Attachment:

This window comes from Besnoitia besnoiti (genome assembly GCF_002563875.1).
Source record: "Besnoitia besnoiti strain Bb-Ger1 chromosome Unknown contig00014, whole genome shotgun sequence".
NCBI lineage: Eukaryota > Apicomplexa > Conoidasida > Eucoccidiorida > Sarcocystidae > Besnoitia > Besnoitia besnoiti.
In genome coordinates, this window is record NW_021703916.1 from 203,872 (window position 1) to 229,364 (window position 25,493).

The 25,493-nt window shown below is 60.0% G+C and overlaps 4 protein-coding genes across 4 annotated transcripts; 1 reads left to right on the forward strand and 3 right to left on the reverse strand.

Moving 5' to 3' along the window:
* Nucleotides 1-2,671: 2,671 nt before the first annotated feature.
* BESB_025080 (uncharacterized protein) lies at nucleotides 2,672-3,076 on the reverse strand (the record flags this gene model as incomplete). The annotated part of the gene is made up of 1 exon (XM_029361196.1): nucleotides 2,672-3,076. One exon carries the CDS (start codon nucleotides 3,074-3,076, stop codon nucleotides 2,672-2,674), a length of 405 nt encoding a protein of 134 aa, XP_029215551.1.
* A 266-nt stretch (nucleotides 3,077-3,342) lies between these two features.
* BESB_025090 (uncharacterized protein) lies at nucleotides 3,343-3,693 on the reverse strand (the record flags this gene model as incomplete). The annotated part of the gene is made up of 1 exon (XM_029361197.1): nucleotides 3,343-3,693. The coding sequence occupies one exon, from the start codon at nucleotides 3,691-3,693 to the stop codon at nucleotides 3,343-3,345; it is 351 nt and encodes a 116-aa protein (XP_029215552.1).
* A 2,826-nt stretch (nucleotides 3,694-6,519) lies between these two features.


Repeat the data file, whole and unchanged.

This window comes from Besnoitia besnoiti (genome assembly GCF_002563875.1).
Source record: "Besnoitia besnoiti strain Bb-Ger1 chromosome Unknown contig00014, whole genome shotgun sequence".
NCBI lineage: Eukaryota > Apicomplexa > Conoidasida > Eucoccidiorida > Sarcocystidae > Besnoitia > Besnoitia besnoiti.
In genome coordinates, this window is record NW_021703916.1 from 203,872 (window position 1) to 229,364 (window position 25,493).

The 25,493-nt window shown below is 60.0% G+C and overlaps 4 protein-coding genes across 4 annotated transcripts; 1 reads left to right on the forward strand and 3 right to left on the reverse strand.

Moving 5' to 3' along the window:
* Nucleotides 1-2,671: 2,671 nt before the first annotated feature.
* BESB_025080 (uncharacterized protein) lies at nucleotides 2,672-3,076 on the reverse strand (the record flags this gene model as incomplete). The annotated part of the gene is made up of 1 exon (XM_029361196.1): nucleotides 2,672-3,076. One exon carries the CDS (start codon nucleotides 3,074-3,076, stop codon nucleotides 2,672-2,674), a length of 405 nt encoding a protein of 134 aa, XP_029215551.1.
* A 266-nt stretch (nucleotides 3,077-3,342) lies between these two features.
* BESB_025090 (uncharacterized protein) lies at nucleotides 3,343-3,693 on the reverse strand (the record flags this gene model as incomplete). The annotated part of the gene is made up of 1 exon (XM_029361197.1): nucleotides 3,343-3,693. The coding sequence occupies one exon, from the start codon at nucleotides 3,691-3,693 to the stop codon at nucleotides 3,343-3,345; it is 351 nt and encodes a 116-aa protein (XP_029215552.1).
* A 2,826-nt stretch (nucleotides 3,694-6,519) lies between these two features.